In this study, a dynamic measure of school success was used to validate the Hessels Analogical Reasoning Test (HART), a standardized test of children’s learning potential. It is argued that dynamic tests are superior to standard intelligence tests with regard to ecological, construct, and predictive validity. In this context, it is argued that the usual measures of school success, such as tests for reading and mathematics, are not suited for the estimation of the predictive validity of a dynamic measure of general learning capacity (intelligence), especially for children with learning difficulties or mental deficiency. Therefore, the HART was validated with a dynamic measure of school learning. Three versions of a Geography Learning Test were developed for three different age groups. All versions consist of training followed by a test. The results show that: (a) young children need to be familiarized with a test to be able to respond to the items in the way that is expected; (b) the HART posttest measure is a better predictor of learning than the static pretest; and (c) dynamic measures of learning are preferred to static measures.
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- Go to article: Estimation of the Predictive Validity of the HART by Means of a Dynamic Test of Geography
- Go to article: The International Association for Cognitive Education and Psychology and the Journal of Cognitive Education and Psychology
- Go to article: Assessing Special Educational Needs in Austria: Description of Labeling Practices and Their Evolution From 1996 to 2013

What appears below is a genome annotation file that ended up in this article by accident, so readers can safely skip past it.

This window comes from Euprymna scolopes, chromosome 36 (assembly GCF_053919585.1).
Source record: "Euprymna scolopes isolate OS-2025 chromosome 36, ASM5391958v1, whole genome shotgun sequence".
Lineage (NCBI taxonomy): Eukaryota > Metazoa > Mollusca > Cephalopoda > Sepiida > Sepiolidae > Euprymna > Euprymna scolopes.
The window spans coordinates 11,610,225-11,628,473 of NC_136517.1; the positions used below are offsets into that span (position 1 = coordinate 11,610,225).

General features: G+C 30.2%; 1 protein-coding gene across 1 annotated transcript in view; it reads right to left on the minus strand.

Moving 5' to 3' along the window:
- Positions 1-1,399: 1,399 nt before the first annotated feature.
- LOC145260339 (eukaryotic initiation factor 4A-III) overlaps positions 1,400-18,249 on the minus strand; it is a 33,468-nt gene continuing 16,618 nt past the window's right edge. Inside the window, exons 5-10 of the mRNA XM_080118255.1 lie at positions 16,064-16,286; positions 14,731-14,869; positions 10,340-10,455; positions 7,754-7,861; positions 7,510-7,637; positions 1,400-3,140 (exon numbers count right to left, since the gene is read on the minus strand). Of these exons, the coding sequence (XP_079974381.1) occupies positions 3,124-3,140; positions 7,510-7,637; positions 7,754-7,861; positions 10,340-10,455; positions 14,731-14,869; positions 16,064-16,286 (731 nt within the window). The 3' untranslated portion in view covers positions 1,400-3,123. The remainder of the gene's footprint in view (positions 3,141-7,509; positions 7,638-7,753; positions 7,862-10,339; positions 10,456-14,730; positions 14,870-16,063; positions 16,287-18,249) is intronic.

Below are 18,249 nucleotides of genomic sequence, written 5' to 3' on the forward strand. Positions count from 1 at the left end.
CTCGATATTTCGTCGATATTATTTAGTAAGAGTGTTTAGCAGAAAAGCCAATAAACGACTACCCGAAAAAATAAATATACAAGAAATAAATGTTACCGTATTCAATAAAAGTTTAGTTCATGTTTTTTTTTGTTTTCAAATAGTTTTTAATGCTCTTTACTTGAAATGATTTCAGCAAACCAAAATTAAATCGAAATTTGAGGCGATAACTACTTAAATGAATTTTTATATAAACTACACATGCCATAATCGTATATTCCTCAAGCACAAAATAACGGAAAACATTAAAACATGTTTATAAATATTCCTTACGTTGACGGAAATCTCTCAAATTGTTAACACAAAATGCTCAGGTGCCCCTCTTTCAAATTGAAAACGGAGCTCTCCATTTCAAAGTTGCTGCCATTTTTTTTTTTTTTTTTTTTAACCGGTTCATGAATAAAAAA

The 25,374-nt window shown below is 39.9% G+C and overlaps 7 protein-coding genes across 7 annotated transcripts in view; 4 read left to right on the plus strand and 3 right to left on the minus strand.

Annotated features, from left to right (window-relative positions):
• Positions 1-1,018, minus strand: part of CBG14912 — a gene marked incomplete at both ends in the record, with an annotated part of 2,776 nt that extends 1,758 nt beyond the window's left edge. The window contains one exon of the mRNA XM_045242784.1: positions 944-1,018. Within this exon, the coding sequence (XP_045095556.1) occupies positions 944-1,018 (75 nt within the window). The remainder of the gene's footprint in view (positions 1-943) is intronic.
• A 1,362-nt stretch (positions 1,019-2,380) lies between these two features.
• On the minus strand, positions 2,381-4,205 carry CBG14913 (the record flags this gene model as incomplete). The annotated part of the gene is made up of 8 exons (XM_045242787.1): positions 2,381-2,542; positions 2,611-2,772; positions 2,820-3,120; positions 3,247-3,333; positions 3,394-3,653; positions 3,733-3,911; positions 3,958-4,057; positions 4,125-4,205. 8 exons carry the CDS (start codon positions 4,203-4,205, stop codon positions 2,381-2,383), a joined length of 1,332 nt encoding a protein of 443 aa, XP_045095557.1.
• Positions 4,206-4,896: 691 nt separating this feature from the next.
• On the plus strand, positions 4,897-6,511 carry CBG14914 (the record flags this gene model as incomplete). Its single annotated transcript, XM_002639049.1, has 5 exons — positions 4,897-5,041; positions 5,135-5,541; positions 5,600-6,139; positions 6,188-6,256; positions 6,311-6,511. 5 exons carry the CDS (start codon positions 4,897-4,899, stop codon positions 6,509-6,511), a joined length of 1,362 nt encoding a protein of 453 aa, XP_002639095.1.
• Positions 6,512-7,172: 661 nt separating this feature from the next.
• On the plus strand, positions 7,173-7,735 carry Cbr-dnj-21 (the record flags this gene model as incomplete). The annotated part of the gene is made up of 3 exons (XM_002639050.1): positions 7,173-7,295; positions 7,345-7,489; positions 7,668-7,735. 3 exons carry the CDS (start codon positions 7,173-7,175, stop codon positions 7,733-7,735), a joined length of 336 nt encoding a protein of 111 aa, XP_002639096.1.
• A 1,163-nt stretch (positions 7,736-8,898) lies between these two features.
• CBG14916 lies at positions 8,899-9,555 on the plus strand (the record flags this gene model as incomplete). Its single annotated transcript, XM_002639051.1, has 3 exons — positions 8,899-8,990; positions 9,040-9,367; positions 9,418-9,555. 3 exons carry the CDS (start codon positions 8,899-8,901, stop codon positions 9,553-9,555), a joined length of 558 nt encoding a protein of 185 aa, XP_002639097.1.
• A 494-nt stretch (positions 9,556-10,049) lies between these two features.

Assessing Special Educational Needs in Austria: Description of Labeling Practices and Their Evolution From 1996 to 2013
Even if the label special educational needs (SEN) is similarly used in various countries for indicating students with disabilities, the practices and diagnostic criteria leading to this label vary widely. This study aims to clarify the diagnostic process in Austria that leads to labeling. A sample of 169 special needs teachers who regularly write SEN reports participated in the online survey. The survey questions were based on those of a study by Ansperger (1998), who questioned special education teachers writing such reports in 1995–1996. Results show that, although more and more standardized instruments are used, still quite several unstandardized assessments are reported. Little time is available for the assessments, and only few reports include information on future pedagogical/educational intervention. It is concluded that in inclusive education, assessment should be more oriented toward educational intervention to address the diversity in learning needs among students than at diagnosing disabilities.
- Go to article: External Memory and Verbalization in Students with Moderate Mental Retardation: Theory and Training
Persons with moderate mental retardation were trained to use external memory strategies in order to overcome their working memory limitations. We expected that metacognitive training would allow these individuals to use external memories and that this would be associated with higher recall. It was further hypothesized that the training would be more effective when combined with a short verbalization instruction. Verbalization of one’s own thinking and actions should support and reinforce strategic thinking and structure representation. Verbalization should also permit the participants to acquire or access meta-knowledge, one of the basic components postulated for transfer of strategies. Furthermore, performance in analogical tasks should be improved by transferring the use of external memory strategies. The results show that only some of the participants of the experimental group with and without verbalization used the external memory strategy after training. Those who did use the external memory strategy at posttest performed well with regard to recall performance. We concluded that an external memory strategy is required if the task memory load is high and that the memory performance depends on the use of an external memory aid. The problem of transfer to analogical reasoning tasks remained, most likely because how external memories could be used in such tasks was not made explicit, and did the tasks did not allow much use of external memories.